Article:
This was a book that I can only imagine what happened in the pitch. I mean, picture this: "Okay, it's New Adult, and it's set in a post-apocalyptic motorcycle club ..." Yeah, that's the best way I put this book in a nutshell -- and it was awesome. This is a book that, I think, you really have to be okay with those tropes. I'm okay with exploring the - let's face it - extremely misogynistic world that is a motorcycle club, and I really appreciated how Tyler navigated that world and balanced it with the portrayal and needs of the heroine. Tyler did a good job of establishing a post-apocalyptic America - though I wish it played a bit of a larger role in the plot. To be honest, this story - about an MC princess returned home - could have been accomplished without the post-apocalyptic setting. However, this is a book that I've already reread a couple times since my first read through - and that's one of the best things I can say about a book.

Shadow and bone / Leigh Bardugo
[Originally read: July; YA]
There are times that I think YA Fantasy books are past their saturation point. And then I read this book. Shadow and Bone really refreshed the genre for me and had the combination of great plot and excellent writing that made the reading fly by. While there is something of a love triangle in the book - an element that seems to be hanging around YA fiction, unfortunately - there's more than a couple twists that I didn't see coming at all that more than made up for it. All in all, this (and its sequel) was a great read that has me heavily anticipating the third in the trilogy that's to be released this year.

About last night / Ruthie Knox
[Originally read: July; Contemporary Romance]
This was such a pleasant surprise to me, that it just had to be included on this list. The hero is the ex-fiance of the heroine's best friend -- a set-up that can be hard to root for in the typical romance novel, but the author handled the situation superbly. It's a case of opposites attract which can be an over-used trope in romance, but Knox executed it well.

It happened one midnight / Julie Anne Long
[Originally read: August; Historical Romance]
Julie Ann Long is always my go-to author for a humourous historical. This is the eighth book in the Pennyroyal Green series which follows the Redmond and Everseas, two warring families in Regency England. Truly, that Long can maintain humourous angles this well into a series. This instalment tells the story of Jonathan Redmond and his absolute desire to avoid marriage of any kind. This is a wonderful little peak into the life of a younger son and his desire to prove his father wrong.

The cuckoo's calling / Robert Galbraith
[Originally read: August; Mystery]
I'll admit: I came to this party after it was revealed to be J.K. Rowling's pseudonym. But still, this was quite an impressive read. I tried to approach this book with a clear head and read it for what it is -- it's hard to really take in a story when one is comparing the writing in a children's fantasy series and that in a hard-boiled mystery. What's more is that I genuinely liked this story and characters. Cormoran Strike is someone I truly want to know more about, and he is someone I found myself rooting for nearly instantly for the first time in a really long time. I can honestly say that I'm excited to read more about him and Robin and their mysteries.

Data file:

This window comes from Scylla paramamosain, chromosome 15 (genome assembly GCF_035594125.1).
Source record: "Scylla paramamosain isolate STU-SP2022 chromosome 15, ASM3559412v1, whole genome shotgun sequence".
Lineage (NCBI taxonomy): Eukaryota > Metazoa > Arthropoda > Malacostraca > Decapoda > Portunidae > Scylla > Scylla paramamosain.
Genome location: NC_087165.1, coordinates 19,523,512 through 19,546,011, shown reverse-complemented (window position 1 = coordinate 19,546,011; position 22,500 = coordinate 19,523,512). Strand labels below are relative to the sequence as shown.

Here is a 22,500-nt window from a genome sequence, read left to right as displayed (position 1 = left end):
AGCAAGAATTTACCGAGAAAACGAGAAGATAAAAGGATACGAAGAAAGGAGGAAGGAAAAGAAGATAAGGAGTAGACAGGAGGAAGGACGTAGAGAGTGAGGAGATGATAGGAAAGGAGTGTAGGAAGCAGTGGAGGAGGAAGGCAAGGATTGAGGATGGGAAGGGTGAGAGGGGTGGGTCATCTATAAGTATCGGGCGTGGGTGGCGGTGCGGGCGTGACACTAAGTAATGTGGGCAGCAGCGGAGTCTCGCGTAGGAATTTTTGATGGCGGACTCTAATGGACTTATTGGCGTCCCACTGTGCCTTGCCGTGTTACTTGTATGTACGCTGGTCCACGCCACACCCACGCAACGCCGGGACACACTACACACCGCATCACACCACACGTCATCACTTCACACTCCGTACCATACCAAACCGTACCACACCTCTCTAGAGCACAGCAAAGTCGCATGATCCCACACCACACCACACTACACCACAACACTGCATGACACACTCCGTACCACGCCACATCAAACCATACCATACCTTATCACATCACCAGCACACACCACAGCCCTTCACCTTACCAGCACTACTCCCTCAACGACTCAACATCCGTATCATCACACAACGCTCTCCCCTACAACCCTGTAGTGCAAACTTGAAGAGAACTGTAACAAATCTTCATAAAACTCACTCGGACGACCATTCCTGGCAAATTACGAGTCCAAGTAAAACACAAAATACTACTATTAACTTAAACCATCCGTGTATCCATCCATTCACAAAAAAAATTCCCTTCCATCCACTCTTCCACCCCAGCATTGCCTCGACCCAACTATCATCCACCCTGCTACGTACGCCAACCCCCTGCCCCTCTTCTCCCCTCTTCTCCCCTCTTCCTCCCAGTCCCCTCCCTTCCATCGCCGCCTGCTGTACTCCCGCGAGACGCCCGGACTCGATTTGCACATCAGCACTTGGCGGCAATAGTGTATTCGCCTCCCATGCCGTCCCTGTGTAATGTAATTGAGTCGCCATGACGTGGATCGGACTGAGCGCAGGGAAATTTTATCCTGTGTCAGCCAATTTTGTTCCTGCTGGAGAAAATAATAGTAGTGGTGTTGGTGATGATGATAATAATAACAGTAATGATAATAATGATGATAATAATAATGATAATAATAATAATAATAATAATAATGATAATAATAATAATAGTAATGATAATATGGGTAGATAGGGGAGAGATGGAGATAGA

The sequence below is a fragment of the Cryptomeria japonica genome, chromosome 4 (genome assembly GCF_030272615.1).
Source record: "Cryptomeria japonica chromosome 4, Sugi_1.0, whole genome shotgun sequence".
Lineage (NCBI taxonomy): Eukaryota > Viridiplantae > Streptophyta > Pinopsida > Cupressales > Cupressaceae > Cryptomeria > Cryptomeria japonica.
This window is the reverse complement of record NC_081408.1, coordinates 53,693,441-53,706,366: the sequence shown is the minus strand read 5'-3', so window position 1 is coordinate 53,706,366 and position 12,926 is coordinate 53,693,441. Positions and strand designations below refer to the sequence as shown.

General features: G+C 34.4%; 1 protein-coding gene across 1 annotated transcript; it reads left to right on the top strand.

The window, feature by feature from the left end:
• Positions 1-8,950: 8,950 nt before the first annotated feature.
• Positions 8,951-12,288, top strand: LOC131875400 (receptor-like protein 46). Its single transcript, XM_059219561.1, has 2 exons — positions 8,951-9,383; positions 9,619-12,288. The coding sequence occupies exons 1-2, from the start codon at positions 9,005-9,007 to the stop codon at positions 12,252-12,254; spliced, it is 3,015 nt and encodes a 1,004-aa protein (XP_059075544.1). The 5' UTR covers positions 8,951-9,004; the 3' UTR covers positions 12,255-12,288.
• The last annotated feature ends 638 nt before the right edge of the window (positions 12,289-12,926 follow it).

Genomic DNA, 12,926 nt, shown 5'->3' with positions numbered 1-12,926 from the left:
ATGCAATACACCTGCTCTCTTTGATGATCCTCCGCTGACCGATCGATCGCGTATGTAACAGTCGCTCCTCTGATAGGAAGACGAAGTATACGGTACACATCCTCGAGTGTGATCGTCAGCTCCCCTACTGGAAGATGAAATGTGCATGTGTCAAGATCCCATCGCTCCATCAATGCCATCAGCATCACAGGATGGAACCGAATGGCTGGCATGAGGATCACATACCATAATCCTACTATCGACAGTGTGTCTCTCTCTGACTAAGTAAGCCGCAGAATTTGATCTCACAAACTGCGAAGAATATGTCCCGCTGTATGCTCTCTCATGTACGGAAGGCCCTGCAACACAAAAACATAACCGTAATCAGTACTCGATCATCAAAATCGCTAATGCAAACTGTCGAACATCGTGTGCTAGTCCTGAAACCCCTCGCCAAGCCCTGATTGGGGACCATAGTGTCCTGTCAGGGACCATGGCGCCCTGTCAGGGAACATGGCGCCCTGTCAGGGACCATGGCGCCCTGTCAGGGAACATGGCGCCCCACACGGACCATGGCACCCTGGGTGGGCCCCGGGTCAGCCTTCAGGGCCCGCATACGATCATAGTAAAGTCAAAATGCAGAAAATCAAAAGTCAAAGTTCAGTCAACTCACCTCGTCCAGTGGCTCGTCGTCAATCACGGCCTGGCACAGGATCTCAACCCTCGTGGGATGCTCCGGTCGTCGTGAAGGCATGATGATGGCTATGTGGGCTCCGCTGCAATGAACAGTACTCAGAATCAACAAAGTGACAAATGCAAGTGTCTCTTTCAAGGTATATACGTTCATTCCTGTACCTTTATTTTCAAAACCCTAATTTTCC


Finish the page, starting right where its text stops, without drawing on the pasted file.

Fangirl / Rainbow Rowell
[Originally read: October; YA]
Oh, Fangirl, how I love you. I've already given a long-form review of the book here, but for a quick recap: this was a funny, quirky - and surprisingly deep - look at freshman college life. Rowell provided an excellent peep at fandom life - especially when it concerns writing fan-fiction - and she just generally nailed the whole thing. If you can't tell: I really, really loved it.

So tough to tame / Victoria Dahl
[Originally read: December; Contemporary Romance]
The feminist in me is always drawn to Victoria Dahl contemporaries because of her heroines. Simply put, they're pretty damn awesome. In So Tough to Tame, Charlie Allington has returned to her hometown of Jackson, Wyoming to lick her wounds after life gets quite rough for her professionally. There, she reconnects with currently-unemployed cowboy Walker Pearce whom she crushed on in highschool. I adored Charlie - she's a free-speaking feminist that isn't at all ashamed of her sexual wants. Walker was a little harder to get a handle on, but I loved his sweet vulnerability that shone through. While the external threats to the couple's happily-ever-after was a little drawn out and unexciting, it was the the couple's fight for that HEA that kept me pulling for them throughout.